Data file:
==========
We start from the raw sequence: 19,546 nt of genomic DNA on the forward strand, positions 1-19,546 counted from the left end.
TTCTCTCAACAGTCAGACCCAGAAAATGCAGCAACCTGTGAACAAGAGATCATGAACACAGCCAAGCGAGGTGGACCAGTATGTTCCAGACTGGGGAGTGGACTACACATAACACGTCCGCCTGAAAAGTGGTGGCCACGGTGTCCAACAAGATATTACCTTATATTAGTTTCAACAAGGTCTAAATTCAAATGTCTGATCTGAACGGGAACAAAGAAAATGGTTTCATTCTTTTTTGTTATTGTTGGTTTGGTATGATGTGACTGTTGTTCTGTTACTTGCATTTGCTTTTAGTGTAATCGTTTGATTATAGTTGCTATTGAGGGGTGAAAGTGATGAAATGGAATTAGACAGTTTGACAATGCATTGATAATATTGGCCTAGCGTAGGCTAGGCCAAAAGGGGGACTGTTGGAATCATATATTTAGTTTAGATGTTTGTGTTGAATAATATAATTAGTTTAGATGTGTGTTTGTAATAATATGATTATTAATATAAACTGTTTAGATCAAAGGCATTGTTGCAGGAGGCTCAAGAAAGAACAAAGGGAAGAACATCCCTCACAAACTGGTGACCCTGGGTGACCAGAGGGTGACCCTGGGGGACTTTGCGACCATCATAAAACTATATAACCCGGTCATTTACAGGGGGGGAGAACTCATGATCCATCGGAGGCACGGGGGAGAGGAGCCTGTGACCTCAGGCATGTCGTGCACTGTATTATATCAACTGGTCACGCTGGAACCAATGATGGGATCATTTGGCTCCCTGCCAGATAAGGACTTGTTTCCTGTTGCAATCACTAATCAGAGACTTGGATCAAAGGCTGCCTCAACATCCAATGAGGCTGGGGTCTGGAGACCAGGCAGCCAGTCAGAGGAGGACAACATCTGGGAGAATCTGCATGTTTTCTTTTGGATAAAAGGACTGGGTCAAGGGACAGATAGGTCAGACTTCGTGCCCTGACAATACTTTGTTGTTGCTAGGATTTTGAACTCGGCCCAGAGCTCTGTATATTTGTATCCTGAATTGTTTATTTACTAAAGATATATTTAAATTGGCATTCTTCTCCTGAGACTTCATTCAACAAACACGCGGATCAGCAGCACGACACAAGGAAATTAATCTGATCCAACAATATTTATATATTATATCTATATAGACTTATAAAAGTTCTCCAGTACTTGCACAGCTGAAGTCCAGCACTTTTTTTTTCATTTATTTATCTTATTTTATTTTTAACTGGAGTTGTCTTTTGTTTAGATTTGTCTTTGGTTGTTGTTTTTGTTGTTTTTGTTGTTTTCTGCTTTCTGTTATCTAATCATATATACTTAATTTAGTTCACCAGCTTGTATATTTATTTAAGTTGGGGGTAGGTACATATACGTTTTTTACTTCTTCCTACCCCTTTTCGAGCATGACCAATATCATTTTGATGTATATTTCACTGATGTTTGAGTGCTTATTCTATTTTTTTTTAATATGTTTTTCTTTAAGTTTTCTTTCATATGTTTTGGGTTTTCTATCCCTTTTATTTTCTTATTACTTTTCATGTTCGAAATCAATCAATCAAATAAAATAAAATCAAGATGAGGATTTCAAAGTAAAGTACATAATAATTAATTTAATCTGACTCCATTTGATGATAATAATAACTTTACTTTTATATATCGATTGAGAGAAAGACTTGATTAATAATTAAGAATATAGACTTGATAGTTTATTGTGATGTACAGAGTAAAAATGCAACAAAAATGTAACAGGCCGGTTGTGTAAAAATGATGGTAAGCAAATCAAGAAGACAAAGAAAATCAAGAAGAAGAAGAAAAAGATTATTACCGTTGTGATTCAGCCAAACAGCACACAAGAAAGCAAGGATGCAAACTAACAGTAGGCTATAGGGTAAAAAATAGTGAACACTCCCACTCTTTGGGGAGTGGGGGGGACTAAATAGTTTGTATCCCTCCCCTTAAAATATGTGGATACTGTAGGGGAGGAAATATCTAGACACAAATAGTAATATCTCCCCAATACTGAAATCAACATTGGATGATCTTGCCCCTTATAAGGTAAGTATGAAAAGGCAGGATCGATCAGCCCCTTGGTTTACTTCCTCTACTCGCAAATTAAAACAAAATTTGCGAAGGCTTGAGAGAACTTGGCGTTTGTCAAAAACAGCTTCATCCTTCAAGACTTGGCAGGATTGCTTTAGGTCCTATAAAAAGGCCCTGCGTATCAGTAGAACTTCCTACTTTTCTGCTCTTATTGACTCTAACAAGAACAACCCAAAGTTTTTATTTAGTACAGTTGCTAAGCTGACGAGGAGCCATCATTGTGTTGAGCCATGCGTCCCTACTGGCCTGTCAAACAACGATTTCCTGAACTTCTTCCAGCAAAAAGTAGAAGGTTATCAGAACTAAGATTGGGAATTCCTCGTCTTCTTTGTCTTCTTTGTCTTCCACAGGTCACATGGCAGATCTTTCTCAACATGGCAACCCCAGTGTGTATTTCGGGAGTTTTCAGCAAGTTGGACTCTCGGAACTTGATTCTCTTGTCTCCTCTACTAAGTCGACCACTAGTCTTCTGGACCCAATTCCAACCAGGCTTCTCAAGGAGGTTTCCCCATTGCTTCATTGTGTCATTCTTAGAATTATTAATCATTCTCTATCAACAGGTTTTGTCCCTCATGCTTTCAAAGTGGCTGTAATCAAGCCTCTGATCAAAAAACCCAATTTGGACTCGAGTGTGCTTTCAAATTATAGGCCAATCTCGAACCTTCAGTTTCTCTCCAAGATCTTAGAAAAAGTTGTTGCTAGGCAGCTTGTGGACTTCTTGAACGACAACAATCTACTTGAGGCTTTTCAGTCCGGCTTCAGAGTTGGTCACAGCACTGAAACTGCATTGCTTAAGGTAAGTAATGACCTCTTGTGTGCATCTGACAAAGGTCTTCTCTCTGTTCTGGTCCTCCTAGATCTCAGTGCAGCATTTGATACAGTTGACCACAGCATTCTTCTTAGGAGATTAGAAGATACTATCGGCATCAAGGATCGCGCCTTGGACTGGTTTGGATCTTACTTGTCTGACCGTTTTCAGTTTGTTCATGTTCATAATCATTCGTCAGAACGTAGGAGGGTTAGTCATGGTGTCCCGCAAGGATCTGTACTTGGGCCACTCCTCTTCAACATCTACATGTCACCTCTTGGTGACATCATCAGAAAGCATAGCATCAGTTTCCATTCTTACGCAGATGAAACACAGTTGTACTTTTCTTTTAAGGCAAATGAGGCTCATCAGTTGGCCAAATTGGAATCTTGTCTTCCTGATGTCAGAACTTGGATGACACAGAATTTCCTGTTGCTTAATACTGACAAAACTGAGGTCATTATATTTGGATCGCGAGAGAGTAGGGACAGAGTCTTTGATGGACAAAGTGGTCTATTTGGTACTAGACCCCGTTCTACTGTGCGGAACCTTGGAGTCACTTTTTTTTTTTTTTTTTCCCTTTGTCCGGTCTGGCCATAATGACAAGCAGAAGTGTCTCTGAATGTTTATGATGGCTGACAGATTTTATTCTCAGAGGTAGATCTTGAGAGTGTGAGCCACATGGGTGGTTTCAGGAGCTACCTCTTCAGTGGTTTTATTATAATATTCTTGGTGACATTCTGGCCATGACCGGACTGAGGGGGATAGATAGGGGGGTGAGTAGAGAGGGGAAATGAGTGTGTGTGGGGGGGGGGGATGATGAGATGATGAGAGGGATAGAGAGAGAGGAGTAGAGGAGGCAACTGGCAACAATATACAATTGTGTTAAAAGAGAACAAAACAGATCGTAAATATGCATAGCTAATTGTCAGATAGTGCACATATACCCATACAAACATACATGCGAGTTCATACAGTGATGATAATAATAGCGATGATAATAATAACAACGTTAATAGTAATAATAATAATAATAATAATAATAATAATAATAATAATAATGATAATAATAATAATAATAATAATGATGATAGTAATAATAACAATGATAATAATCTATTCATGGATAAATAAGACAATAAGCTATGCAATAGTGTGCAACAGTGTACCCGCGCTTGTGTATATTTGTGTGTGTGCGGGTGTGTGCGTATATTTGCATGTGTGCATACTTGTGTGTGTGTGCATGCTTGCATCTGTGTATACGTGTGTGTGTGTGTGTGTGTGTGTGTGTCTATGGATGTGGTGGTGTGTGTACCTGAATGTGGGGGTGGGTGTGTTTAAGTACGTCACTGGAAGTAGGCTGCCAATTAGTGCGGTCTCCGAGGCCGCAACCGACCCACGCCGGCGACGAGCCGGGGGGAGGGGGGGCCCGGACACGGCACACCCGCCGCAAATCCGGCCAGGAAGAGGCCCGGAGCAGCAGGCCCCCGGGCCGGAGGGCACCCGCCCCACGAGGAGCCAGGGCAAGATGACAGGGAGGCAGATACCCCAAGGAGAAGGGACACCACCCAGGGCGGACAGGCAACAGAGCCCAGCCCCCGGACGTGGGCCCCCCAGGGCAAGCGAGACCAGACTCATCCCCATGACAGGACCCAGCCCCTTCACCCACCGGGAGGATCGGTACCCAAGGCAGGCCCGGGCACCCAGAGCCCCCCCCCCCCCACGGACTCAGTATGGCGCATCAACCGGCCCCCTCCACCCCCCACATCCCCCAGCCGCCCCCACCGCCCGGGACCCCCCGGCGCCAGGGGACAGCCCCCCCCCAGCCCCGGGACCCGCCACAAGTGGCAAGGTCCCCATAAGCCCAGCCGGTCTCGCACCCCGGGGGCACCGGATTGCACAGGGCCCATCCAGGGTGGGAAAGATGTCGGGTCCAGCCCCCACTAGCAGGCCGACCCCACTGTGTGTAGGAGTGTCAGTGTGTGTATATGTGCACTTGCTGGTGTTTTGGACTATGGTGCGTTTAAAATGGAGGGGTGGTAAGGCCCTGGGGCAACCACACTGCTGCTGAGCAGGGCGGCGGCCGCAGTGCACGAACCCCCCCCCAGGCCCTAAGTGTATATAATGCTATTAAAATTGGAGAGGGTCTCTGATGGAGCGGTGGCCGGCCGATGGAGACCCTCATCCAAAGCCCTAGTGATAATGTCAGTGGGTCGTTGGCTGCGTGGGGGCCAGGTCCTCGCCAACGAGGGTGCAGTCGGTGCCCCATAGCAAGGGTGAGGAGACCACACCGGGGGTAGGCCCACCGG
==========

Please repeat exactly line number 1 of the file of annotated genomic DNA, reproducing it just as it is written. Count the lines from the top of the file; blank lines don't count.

We start from the raw sequence: 19,546 nt of genomic DNA on the forward strand, positions 1-19,546 counted from the left end.